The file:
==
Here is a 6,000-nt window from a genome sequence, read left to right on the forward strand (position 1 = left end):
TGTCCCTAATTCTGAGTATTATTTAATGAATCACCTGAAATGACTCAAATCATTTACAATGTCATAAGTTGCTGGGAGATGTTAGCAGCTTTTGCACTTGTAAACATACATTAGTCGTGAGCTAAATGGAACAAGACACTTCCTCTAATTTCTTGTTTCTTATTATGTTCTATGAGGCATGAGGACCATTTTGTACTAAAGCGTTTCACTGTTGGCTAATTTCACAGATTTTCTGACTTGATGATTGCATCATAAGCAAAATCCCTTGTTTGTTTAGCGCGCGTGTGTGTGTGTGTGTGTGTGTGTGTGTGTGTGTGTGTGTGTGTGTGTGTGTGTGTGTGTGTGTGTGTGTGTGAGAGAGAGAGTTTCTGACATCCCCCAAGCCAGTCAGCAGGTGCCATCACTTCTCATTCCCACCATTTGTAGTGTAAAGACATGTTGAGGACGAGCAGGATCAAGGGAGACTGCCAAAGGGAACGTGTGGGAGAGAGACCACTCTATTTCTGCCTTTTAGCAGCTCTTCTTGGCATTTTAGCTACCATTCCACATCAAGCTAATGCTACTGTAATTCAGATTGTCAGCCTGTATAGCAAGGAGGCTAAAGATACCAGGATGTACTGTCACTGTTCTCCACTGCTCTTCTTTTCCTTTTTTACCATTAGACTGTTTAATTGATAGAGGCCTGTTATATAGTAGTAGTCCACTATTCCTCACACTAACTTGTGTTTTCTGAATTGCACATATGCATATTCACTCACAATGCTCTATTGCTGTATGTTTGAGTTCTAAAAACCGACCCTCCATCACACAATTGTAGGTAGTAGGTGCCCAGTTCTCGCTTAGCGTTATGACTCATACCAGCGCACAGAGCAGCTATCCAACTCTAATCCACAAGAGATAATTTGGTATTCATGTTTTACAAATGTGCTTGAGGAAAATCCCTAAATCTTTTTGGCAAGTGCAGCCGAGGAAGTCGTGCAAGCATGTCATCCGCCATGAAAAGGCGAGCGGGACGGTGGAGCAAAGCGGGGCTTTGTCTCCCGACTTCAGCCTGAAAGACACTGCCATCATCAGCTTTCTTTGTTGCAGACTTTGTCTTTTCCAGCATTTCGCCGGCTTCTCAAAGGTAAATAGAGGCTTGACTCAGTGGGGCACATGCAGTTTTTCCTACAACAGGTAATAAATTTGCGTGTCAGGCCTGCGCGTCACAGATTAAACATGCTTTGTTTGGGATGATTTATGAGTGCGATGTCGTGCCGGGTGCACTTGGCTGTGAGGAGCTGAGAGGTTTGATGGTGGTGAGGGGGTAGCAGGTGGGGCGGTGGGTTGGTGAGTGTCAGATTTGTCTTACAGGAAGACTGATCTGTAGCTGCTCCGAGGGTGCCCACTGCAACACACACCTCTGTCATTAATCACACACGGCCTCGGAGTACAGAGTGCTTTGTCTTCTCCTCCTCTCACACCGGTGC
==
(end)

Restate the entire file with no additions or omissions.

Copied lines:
Here is a 6,000-nt window from a genome sequence, read left to right on the forward strand (position 1 = left end):
TGTCCCTAATTCTGAGTATTATTTAATGAATCACCTGAAATGACTCAAATCATTTACAATGTCATAAGTTGCTGGGAGATGTTAGCAGCTTTTGCACTTGTAAACATACATTAGTCGTGAGCTAAATGGAACAAGACACTTCCTCTAATTTCTTGTTTCTTATTATGTTCTATGAGGCATGAGGACCATTTTGTACTAAAGCGTTTCACTGTTGGCTAATTTCACAGATTTTCTGACTTGATGATTGCATCATAAGCAAAATCCCTTGTTTGTTTAGCGCGCGTGTGTGTGTGTGTGTGTGTGTGTGTGTGTGTGTGTGTGTGTGTGTGTGTGTGTGTGTGTGTGTGTGTGTGTGAGAGAGAGAGTTTCTGACATCCCCCAAGCCAGTCAGCAGGTGCCATCACTTCTCATTCCCACCATTTGTAGTGTAAAGACATGTTGAGGACGAGCAGGATCAAGGGAGACTGCCAAAGGGAACGTGTGGGAGAGAGACCACTCTATTTCTGCCTTTTAGCAGCTCTTCTTGGCATTTTAGCTACCATTCCACATCAAGCTAATGCTACTGTAATTCAGATTGTCAGCCTGTATAGCAAGGAGGCTAAAGATACCAGGATGTACTGTCACTGTTCTCCACTGCTCTTCTTTTCCTTTTTTACCATTAGACTGTTTAATTGATAGAGGCCTGTTATATAGTAGTAGTCCACTATTCCTCACACTAACTTGTGTTTTCTGAATTGCACATATGCATATTCACTCACAATGCTCTATTGCTGTATGTTTGAGTTCTAAAAACCGACCCTCCATCACACAATTGTAGGTAGTAGGTGCCCAGTTCTCGCTTAGCGTTATGACTCATACCAGCGCACAGAGCAGCTATCCAACTCTAATCCACAAGAGATAATTTGGTATTCATGTTTTACAAATGTGCTTGAGGAAAATCCCTAAATCTTTTTGGCAAGTGCAGCCGAGGAAGTCGTGCAAGCATGTCATCCGCCATGAAAAGGCGAGCGGGACGGTGGAGCAAAGCGGGGCTTTGTCTCCCGACTTCAGCCTGAAAGACACTGCCATCATCAGCTTTCTTTGTTGCAGACTTTGTCTTTTCCAGCATTTCGCCGGCTTCTCAAAGGTAAATAGAGGCTTGACTCAGTGGGGCACATGCAGTTTTTCCTACAACAGGTAATAAATTTGCGTGTCAGGCCTGCGCGTCACAGATTAAACATGCTTTGTTTGGGATGATTTATGAGTGCGATGTCGTGCCGGGTGCACTTGGCTGTGAGGAGCTGAGAGGTTTGATGGTGGTGAGGGGGTAGCAGGTGGGGCGGTGGGTTGGTGAGTGTCAGATTTGTCTTACAGGAAGACTGATCTGTAGCTGCTCCGAGGGTGCCCACTGCAACACACACCTCTGTCATTAATCACACACGGCCTCGGAGTACAGAGTGCTTTGTCTTCTCCTCCTCTCACACCGGTGC